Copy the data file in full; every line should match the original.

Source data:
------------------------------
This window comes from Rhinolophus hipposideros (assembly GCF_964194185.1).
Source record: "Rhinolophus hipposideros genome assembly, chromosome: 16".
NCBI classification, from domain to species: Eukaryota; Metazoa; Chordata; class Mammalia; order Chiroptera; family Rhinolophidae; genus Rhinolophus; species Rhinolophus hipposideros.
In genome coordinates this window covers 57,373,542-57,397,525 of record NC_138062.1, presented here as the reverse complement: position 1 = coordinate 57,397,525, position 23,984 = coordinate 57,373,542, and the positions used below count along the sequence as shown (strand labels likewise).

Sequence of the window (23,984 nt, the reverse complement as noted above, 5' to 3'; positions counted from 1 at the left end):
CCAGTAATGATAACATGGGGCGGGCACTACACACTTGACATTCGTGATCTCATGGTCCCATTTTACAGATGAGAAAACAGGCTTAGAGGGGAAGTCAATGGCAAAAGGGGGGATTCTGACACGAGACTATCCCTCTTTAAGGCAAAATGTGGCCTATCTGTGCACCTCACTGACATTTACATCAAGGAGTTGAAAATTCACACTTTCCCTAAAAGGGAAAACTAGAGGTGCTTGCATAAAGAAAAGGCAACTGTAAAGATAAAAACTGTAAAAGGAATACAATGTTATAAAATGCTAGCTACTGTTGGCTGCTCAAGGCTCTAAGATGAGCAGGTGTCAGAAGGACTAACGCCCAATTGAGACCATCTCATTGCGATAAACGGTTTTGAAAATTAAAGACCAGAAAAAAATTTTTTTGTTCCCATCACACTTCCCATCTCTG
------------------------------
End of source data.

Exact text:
This window comes from Rhinolophus hipposideros (assembly GCF_964194185.1).
Source record: "Rhinolophus hipposideros genome assembly, chromosome: 16".
NCBI classification, from domain to species: Eukaryota; Metazoa; Chordata; class Mammalia; order Chiroptera; family Rhinolophidae; genus Rhinolophus; species Rhinolophus hipposideros.
In genome coordinates this window covers 57,373,542-57,397,525 of record NC_138062.1, presented here as the reverse complement: position 1 = coordinate 57,397,525, position 23,984 = coordinate 57,373,542, and the positions used below count along the sequence as shown (strand labels likewise).

Sequence of the window (23,984 nt, the reverse complement as noted above, 5' to 3'; positions counted from 1 at the left end):
CCAGTAATGATAACATGGGGCGGGCACTACACACTTGACATTCGTGATCTCATGGTCCCATTTTACAGATGAGAAAACAGGCTTAGAGGGGAAGTCAATGGCAAAAGGGGGGATTCTGACACGAGACTATCCCTCTTTAAGGCAAAATGTGGCCTATCTGTGCACCTCACTGACATTTACATCAAGGAGTTGAAAATTCACACTTTCCCTAAAAGGGAAAACTAGAGGTGCTTGCATAAAGAAAAGGCAACTGTAAAGATAAAAACTGTAAAAGGAATACAATGTTATAAAATGCTAGCTACTGTTGGCTGCTCAAGGCTCTAAGATGAGCAGGTGTCAGAAGGACTAACGCCCAATTGAGACCATCTCATTGCGATAAACGGTTTTGAAAATTAAAGACCAGAAAAAAATTTTTTTGTTCCCATCACACTTCCCATCTCTG